Aimee Rubensteen (AR): “Renew Our Days” references part of a phrase from אֵיכָה, Lamentations, 5:21, a book that mourns the destruction of the First Temple: הֲשִׁיבֵ֨נוּ יְהוָ֤ה ׀ אֵלֶ֙יךָ֙ ונשוב [וְֽנָשׁ֔וּבָה] חַדֵּ֥שׁ יָמֵ֖ינוּ כְּקֶֽדֶם. The translation is “Take us back, Hashem, to Yourself, And let us come back; Renew our days as of old!” Can you walk us through the Hebrew text and its interpretations? I’m also curious to learn more about your research process that led you to select this phrase, a plea of renewal. You mentioned working with a rabbi too. What was the conversation around interpretation of this phrase as it applies to the challah cover, as well as the role of interpretation of text in Jewish study?
Danielle Durchslag (DD): The robust history of Torah interpretation in Jewish life definitely informed my choices for this piece. For centuries, Jews have sat together, analyzing and debating Torah and Talmud, often gleaning entirely contradictory meanings from the same exact word or phrase. Compellingly, though, all Torah study can be viewed as a nostalgic act, as it attempts to approach and answer contemporary issues through the words of either ancient men or an ancient God — depending on your belief set around the Torah’s origins. Thus, the ritual of analyzing Torah felt like a strong reference point for “Renew Our Days,” which critiques the role of nostalgia in contemporary political discourse.
When planning this piece, I once again turned to my friend, Rabbi Matt Green, of Congregation Beth Elohim in Brooklyn, for guidance. After describing my intent to him, we naturally landed on the Book of Lamentations as the right place to search for text. It depicts the destruction of the first Temple, which felt like an appropriate analog to the events of January 6th.
We landed on this specific phrase because of its capacity for oppositional, nostalgic interpretation. If you voted for Trump, these words translate super easily to the Torah’s own version of “Make America Great Again.” If you did not vote for him, and identify as a mainstream, establishment Democrat, the same words harken back longingly to a time before Trump, before QAnon, before a reality where January 6th seemed possible.
Both readings focus nostalgically on the past as a better version of reality, but through contrasting value systems. Both idolize and oversimplify a time that came before. Neither beckons toward a changed, improved tomorrow. I needed a phrase for the challah cover that speaks to political nostalgia for both political camps, mainstream Republicans and centrist Democrats, and this one does.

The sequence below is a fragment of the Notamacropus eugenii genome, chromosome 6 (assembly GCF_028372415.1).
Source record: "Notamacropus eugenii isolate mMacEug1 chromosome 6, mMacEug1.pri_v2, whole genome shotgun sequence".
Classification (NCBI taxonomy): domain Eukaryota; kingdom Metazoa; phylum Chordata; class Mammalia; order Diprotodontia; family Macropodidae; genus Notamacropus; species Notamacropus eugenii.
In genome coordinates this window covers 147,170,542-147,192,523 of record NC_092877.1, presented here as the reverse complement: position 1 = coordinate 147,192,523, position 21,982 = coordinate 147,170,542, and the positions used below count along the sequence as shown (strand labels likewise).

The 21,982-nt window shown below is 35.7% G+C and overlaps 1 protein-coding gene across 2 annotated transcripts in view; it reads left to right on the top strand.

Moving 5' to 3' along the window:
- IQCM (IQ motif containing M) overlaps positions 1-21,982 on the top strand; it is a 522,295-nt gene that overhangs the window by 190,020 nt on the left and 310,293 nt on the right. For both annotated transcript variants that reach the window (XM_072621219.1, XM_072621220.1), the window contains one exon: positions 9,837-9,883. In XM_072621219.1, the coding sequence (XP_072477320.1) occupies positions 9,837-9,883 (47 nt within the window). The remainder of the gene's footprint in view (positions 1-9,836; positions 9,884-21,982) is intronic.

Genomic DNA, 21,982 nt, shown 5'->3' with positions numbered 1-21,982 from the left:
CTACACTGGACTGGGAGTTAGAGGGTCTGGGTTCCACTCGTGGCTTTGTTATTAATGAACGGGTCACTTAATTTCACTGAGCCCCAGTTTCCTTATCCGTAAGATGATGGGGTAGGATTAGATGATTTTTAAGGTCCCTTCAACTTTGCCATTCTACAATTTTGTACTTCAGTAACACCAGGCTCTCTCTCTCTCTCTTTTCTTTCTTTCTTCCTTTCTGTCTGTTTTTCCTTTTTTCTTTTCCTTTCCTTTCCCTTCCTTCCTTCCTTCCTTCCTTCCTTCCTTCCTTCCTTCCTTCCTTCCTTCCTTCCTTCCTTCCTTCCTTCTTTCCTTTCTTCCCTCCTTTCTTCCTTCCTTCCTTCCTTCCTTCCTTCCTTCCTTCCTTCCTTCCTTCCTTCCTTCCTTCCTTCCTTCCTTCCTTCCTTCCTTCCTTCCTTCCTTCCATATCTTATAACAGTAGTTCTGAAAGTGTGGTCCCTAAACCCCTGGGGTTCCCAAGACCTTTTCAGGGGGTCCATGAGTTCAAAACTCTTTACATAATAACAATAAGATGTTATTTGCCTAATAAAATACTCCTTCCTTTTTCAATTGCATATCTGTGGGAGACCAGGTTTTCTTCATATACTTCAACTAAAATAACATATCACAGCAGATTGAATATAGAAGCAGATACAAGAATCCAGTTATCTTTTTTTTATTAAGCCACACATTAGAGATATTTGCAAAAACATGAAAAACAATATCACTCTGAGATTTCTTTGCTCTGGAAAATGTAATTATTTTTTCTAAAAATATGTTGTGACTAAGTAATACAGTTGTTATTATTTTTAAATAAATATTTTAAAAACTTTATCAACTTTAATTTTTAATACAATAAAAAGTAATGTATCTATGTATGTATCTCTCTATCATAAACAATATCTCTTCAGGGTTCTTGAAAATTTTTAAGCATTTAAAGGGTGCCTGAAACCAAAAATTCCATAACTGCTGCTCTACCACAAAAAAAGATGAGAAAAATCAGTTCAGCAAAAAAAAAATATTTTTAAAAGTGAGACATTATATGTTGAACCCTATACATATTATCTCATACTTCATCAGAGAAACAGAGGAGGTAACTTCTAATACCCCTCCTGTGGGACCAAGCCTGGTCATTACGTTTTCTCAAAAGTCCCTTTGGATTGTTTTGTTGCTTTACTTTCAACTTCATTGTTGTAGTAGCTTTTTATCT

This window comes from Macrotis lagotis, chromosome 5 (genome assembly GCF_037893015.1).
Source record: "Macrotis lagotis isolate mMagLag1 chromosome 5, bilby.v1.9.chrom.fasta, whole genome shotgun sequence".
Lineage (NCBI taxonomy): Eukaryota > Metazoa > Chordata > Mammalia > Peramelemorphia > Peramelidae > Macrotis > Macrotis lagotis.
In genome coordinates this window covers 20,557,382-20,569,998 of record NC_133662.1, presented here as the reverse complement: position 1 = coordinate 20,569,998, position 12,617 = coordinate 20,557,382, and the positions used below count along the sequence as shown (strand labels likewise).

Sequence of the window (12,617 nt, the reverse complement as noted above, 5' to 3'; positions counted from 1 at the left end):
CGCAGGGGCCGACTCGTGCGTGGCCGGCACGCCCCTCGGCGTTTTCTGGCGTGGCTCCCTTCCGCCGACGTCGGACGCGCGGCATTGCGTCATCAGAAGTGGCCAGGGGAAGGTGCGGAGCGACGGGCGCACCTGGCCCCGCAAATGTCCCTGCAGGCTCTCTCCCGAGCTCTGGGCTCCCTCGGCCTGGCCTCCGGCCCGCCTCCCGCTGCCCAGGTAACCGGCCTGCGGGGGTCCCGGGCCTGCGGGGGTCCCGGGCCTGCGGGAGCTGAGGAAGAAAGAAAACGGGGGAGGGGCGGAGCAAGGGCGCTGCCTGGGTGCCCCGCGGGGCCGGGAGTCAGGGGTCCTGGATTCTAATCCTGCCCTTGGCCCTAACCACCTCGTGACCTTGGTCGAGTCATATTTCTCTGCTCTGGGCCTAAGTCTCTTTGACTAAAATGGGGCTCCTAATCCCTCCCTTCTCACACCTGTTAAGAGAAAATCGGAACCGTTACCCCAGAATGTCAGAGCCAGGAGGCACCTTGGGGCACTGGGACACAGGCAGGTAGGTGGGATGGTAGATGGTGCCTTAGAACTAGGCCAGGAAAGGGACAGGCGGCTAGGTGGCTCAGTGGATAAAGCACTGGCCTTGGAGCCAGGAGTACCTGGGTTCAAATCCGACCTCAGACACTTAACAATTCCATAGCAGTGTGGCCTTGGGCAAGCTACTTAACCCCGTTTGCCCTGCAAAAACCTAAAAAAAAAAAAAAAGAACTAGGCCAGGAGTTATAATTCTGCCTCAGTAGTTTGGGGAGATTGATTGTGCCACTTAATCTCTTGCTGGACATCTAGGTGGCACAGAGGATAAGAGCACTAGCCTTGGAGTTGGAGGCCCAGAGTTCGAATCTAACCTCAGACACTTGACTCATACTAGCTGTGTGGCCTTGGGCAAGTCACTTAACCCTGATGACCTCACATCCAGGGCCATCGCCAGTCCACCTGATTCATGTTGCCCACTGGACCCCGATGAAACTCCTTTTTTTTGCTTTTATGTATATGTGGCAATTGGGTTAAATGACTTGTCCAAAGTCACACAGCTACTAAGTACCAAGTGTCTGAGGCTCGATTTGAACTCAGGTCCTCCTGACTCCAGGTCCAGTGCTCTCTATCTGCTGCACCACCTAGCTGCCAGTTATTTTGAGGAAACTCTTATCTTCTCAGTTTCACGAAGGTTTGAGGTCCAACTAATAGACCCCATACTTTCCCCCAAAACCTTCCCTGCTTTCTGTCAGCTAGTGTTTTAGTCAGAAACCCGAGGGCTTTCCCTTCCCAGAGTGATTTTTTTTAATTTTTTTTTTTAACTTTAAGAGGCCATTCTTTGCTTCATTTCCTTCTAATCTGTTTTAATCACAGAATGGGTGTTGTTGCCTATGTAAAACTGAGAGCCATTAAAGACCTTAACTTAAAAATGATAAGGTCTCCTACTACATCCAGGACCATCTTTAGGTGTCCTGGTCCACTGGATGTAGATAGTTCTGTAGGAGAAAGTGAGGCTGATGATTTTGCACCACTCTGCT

AR: The use of this quote suggests an uncomfortable convergence of ideologies of renewal and return in Jewish texts and those produced by the Trump campaign and administration (e.g. ‘Make America Great Again’). How were you thinking about the uses of Jewish texts and themes in contemporary politics?
DD: Watching the co-opting of Jewish history, imagery, and, specifically, Jewish suffering, on the political far-right in recent years has been extremely upsetting. I’m responding to this question in a political context where a sitting congresswoman has publicly compared the yellow stars forced on European Jews during the Shoah to vaccine confirmation stickers. A context where only some, far from all, of her Republican colleagues have denounced her statements and seem to have no plans to censure or remove her. A context where non-Jewish, far-right protesters routinely bring and play shofars at MAGA rallies. It’s disturbing, to say the least.
AR: The US Capitol site replaces the typical iconography of the Jerusalem Temple as the challah cover’s central motif. It calls us to question: is this commemorating celebration or destruction? Good and evil are not necessarily absolutes. How does the deliberate irony in your piece work beyond simplistic ethical binaries?
DD: This object speaks to two distinct but ubiquitous aspects of Jewish cultural output. If you identify with the people who stormed the Capitol, it’s an example of celebratory objects that commemorate might, such as menorahs and dreidels, lauding Jewish military power and defiance. If you identify as a centrist Jewish Democrat, it’s an object inspired by and keeping with the mournful tradition of warning and defense (e.g. “Never Again”) wherein Jews employ posters and sculptures and art pieces to memorialize past, communal traumas.